Even in the flux of the political drama surrounding Panama Leaks, on Thursday, our media waves paused to report (and celebrate), one Mr. Sadiq Khan’s election to the coveted post of Mayor of London. Despite not having contributed in any meaningful way, to the financial, political, or ideological arsenal of Mr. Khan’s campaign, the people of Pakistan, including several political leaders, have been quick to claim this as a ‘victory’ for Pakistanis. The truth, as hard as it might be for us to accept, is that if you asked Mr. Khan (in a hypnotically truthful moment) what was the greatest challenge that he had to overcome during his campaign, he would most likely say that it was his Pakistani/Muslim identity.

And this is just the truth of the world we live in today: Each of us have played our part (either actively or passively) towards creating a Pakistani identity that is viewed by the world, through a prism of religious fanaticism, cultural orthodoxy, and governance failure. So before we indulge in the seductive allure of claiming Mr. Khan’s victory for ourselves – by saying that he speaks our language, believes in our religion, and identifies with our cultural values – let us muster the humility to accept that Mr. Khan got elected as the Mayor of London not because he was of Pakistani origin but in spite of it.

But away from this, Mr. Khan’s victory is remarkable for a number of trailblazing reasons; not the least of which is that he has risen to power from the most unlikely and humble immigrant background. With parents that moved to the United Kingdom in the 1960s, and were constrained to doing menial/manual labour for their survival, Mr. Khan has broken through countless glass-ceilings of status quo to demonstrate that the spirit of democracy is alive and kicking in the heart of our former colonial masters.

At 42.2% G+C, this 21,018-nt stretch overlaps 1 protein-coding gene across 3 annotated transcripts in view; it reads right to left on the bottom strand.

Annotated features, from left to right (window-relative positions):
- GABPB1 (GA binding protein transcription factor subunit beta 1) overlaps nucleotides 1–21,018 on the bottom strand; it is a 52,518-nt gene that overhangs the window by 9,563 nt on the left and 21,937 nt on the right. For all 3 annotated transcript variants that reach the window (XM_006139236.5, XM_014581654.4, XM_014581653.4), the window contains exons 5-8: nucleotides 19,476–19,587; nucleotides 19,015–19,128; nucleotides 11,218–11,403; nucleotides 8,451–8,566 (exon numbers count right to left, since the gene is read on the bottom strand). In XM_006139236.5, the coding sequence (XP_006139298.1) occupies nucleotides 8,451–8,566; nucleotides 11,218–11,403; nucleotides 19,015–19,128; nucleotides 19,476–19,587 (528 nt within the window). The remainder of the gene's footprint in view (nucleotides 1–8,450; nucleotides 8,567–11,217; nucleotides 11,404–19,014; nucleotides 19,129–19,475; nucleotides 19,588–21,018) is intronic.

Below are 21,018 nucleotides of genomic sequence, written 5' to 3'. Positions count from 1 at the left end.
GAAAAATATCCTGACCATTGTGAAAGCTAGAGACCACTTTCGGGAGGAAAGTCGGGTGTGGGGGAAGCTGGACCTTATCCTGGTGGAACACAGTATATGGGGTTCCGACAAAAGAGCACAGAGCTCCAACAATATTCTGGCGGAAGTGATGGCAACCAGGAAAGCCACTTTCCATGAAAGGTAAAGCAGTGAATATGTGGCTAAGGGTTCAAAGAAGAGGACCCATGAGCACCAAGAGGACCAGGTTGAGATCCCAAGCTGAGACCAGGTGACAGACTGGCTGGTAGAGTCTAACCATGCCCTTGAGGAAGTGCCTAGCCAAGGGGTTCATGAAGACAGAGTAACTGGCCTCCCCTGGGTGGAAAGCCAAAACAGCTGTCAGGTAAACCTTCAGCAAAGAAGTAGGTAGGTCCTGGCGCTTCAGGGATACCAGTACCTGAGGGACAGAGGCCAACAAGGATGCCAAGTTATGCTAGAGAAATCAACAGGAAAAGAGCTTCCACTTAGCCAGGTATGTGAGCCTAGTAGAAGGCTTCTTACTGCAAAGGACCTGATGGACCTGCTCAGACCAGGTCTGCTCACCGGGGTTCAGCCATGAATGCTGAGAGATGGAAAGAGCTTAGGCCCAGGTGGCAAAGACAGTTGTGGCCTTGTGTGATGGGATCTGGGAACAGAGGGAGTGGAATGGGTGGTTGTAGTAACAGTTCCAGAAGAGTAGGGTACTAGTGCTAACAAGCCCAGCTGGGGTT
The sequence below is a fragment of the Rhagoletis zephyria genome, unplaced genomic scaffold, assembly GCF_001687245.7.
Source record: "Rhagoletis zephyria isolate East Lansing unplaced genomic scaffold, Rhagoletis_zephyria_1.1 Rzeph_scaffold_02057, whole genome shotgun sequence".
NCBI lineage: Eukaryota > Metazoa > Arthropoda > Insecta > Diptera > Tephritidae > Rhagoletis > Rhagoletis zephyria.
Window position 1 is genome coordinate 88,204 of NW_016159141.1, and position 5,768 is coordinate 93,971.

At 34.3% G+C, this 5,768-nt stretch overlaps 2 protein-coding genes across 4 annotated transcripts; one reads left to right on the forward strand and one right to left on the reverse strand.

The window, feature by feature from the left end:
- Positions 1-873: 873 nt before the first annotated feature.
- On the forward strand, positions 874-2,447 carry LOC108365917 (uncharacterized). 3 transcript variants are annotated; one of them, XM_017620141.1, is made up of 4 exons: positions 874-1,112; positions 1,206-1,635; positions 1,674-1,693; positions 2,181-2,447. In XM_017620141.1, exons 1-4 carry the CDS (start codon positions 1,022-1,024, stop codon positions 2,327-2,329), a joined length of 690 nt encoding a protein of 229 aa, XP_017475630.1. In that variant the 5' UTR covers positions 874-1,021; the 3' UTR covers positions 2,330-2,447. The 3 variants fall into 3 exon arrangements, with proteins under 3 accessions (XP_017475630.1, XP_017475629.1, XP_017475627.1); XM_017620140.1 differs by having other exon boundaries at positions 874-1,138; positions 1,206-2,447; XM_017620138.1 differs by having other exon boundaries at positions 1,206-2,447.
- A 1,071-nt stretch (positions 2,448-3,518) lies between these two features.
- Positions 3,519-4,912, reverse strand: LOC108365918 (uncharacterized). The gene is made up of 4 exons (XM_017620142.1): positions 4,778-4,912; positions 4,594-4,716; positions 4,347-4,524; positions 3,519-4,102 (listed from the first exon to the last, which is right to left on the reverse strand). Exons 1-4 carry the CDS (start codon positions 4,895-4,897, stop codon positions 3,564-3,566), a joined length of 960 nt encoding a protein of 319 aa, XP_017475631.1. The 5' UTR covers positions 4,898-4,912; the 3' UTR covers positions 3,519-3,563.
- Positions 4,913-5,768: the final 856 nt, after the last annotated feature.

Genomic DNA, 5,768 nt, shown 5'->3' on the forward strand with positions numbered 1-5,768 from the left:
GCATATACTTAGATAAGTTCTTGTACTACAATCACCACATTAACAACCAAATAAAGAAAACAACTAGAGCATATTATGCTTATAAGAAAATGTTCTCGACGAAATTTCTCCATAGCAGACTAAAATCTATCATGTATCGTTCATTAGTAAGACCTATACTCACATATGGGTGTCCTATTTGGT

While being awestruck by the phenomenal story of Mr. Khan, it is important to ask ourselves whether his story or anything close to it can ever be emulated in the 200 million strong bustling democracy called Pakistan. Could the son or daughter of a struggling immigrant, who belonged to minority religion, be elected to a high public office in Pakistan? Does our political structure, despite being democratic in nomenclature creates space for upward social and political mobility? Can a Sadiq Khan (read: Joseph Masih, in our domestic context) whose parents immigrated from a country with which we have strained political relationship, be elected the Mayor of Lahore or Chief Minister of Punjab? Does our dynastic democracy, which is split not between political parties, but instead between the Sharif clan, the Bhutto Clan, the Khan Clan and the Mullah Clan, accept and celebrate outcasts who challenge the foundations of our status quo? And what have we done with minority political leaders in our land? What did we do with Shahbaz Bhatti? Or with Veeru Kohlan?

And why go so far as the culture of national politics to understand the entrenched social class structure within our democracy, even on a personal or societal level? What have we, as individuals, done to rectify the wrongs within our status quo? Have we not quietly but surely given up the dream of a classless society? Have we not, as a nation, made peace with the idea that how one’s life turns out eventually will, for the most part, be an accident of birth? What have we done for the implementation and enforcement of minimum wage standards in our domestic household workers, without which it would be impossible for their children to dream of a better future in our country? What have we done to enforce the laws concerning street children, who are constrained to sleep alongside barren roads, within a stone’s throw away from our lavish houses?